Buffalo gunman’s racist manifesto outlined plan to kill Black people

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Payton Gendron talks with his attorney during his arraignment in Buffalo City Court on Saturday in Buffalo, New York. Gendron was arraigned on first-degree murder charges and ordered detained without bail. Police officials said the 18-year-old was wearing body armor and military-style clothing when he pulled up and opened fire at people at a Tops Friendly Market. (Mark Mulville / The Buffalo News via AP)

Payton S. Gendron, an 18-year-old white man who police say shot 13 people at a Buffalo, New York, grocery store, had posted a hate-filled manifesto online that included an account of detailed planning for the attack and an explanation of his motives and inspiration, according to a senior federal law enforcement official.

The mass shooting was the latest massacre driven by a white supremacist ideology, following similar acts of violence in recent years from El Paso, Texas, to Christchurch, New Zealand. At a news conference Saturday, the Erie County sheriff, John C. Garcia, called the shooting a “straight-up racially motivated hate crime.”

It unfolded in a largely Black neighborhood in Buffalo, New York, and 11 of the people shot were Black, officials said. Gendron wrote in his manifesto that he had selected the area because it held the largest percentage of Black residents near his home in the state’s Southern Tier.

On Saturday evening, authorities pored over the document, which outlined each step of a plan to kill as many Black people as possible.

More on the Buffalo supermarket shooting

He named the Bushmaster semi-automatic assault rifle he would use. He constructed a full timeline of the day, detailing the parking spot he would drive to, where he would eat beforehand and where he would livestream the violence. And he had carefully studied the layout of the grocery store, writing that he would shoot a security guard near the entrance before walking through aisles and firing upon Black shoppers, shooting them twice in the chest when he could.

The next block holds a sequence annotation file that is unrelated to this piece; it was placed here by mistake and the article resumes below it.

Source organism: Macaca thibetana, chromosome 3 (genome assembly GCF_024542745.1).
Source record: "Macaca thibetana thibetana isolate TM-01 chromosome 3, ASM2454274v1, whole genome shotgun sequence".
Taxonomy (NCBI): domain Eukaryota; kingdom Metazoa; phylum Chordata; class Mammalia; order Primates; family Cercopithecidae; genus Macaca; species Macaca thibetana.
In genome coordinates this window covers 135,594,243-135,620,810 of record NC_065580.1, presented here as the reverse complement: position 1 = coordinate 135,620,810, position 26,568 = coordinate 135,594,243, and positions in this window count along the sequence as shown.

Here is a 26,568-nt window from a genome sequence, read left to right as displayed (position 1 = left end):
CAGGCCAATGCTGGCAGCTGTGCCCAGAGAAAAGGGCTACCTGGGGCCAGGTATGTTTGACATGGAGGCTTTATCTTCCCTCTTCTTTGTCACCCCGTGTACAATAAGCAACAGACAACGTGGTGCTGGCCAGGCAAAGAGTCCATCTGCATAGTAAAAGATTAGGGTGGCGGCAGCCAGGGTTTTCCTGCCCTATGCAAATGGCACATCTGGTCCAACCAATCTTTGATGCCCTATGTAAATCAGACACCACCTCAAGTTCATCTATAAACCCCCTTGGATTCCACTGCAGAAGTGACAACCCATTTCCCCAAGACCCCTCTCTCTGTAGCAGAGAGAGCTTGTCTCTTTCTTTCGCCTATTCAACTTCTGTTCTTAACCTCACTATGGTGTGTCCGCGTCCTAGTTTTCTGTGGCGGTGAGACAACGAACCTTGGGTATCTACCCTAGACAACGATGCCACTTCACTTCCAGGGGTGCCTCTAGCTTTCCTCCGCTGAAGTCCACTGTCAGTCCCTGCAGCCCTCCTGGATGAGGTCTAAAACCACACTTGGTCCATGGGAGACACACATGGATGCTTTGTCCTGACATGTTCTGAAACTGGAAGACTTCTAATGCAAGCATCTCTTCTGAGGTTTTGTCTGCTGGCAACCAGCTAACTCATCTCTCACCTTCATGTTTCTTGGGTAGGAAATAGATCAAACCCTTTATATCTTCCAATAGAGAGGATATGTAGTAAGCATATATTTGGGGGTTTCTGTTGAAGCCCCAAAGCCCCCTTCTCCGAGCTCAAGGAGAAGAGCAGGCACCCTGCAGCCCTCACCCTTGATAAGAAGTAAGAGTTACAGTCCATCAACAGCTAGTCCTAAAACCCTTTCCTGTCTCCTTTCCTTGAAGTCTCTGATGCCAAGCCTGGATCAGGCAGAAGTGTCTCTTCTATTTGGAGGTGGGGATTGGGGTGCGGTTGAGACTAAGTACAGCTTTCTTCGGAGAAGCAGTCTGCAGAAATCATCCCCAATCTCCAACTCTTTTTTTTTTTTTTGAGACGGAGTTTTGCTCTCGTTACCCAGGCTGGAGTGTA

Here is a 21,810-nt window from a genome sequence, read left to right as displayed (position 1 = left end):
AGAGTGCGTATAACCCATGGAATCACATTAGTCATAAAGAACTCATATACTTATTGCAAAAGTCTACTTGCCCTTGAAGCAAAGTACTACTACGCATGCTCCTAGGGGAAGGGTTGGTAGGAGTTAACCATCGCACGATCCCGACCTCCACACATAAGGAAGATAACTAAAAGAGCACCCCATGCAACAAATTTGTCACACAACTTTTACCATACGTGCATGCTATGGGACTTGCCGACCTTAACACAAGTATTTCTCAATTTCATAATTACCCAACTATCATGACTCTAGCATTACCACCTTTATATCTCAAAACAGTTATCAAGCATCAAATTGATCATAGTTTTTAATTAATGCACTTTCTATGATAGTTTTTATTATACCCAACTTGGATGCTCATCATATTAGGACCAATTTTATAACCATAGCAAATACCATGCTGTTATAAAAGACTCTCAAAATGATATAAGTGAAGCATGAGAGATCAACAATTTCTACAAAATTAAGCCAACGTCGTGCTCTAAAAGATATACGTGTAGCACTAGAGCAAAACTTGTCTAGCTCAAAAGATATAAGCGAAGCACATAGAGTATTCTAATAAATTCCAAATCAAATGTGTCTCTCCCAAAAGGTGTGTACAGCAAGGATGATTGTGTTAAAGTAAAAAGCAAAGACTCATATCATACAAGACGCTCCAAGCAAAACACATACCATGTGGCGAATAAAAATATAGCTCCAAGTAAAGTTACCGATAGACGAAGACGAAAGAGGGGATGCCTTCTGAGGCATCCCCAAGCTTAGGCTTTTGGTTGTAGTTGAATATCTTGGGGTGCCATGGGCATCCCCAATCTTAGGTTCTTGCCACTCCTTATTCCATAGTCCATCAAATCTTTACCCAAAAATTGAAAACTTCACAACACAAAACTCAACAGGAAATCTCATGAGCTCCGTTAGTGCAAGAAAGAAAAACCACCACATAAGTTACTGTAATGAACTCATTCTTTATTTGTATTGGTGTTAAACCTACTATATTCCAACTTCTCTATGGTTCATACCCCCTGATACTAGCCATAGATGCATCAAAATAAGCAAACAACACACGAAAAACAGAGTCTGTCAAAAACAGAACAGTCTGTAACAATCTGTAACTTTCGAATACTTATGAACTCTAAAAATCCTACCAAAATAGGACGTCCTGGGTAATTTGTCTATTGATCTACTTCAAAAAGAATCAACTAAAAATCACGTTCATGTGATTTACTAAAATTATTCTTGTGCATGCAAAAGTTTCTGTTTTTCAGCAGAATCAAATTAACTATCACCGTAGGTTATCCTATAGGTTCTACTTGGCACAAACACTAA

His writings were also riddled with racist, anti-immigrant views arguing that white Americans are at risk of being replaced by people of color, a common trope on the far-right known as the “great replacement” theory. The same ideas have motivated gunmen in several other mass shootings.

Gendron wrote that he was inspired by the perpetrators of other white supremacist acts of violence, naming Dylann Roof, who killed nine Black parishioners in South Carolina in 2015, among other gunmen. His plan for the shooting in Buffalo resembled the 2019 massacre at a Walmart in El Paso, Texas, in which more than 20 people died and the gunman had also posted a four-page screed filled with white supremacist views.

He said that he felt a particular connection to Brenton Harrison Tarrant — calling him the person “who had radicalized him the most.” Tarrant was sentenced to life without parole for killing 51 Muslims during Friday prayer at two mosques in Christchurch, New Zealand. Gendron said that he had watched Tarrant’s livestream of the attack and read his writings.

Buffalo officials said that Gendron had “traveled hours from outside” the neighborhood to unleash gunfire at unsuspecting shoppers at an outlet of the regional grocery chain Tops Friendly Markets. He lived in the Southern Tier of New York with his parents and two brothers, according to the manifesto.

A spokeswoman at SUNY Broome Community College near Binghamton added that he was a former student whose dates of attendance were not immediately known.

Gendron’s writings depicted a man who grew to hold racist views in recent years as he visited fringe online spaces. His beliefs and ideology had moved further right over the past three years, he wrote.

Around May 2020, during a period of pandemic boredom, Gendron said that he had begun to frequent 4chan, an anonymous forum, including its Politically Incorrect message board. There, he said, he was exposed to the conspiracy theory that white people are at risk of being replaced.

He had been “passively preparing” for the attack in Buffalo for several years, purchasing ammunition and gear, while infrequently practicing shooting, he wrote. Around January, he wrote, the plans “actually got serious.”

This story was originally published at nytimes.com. Read it here.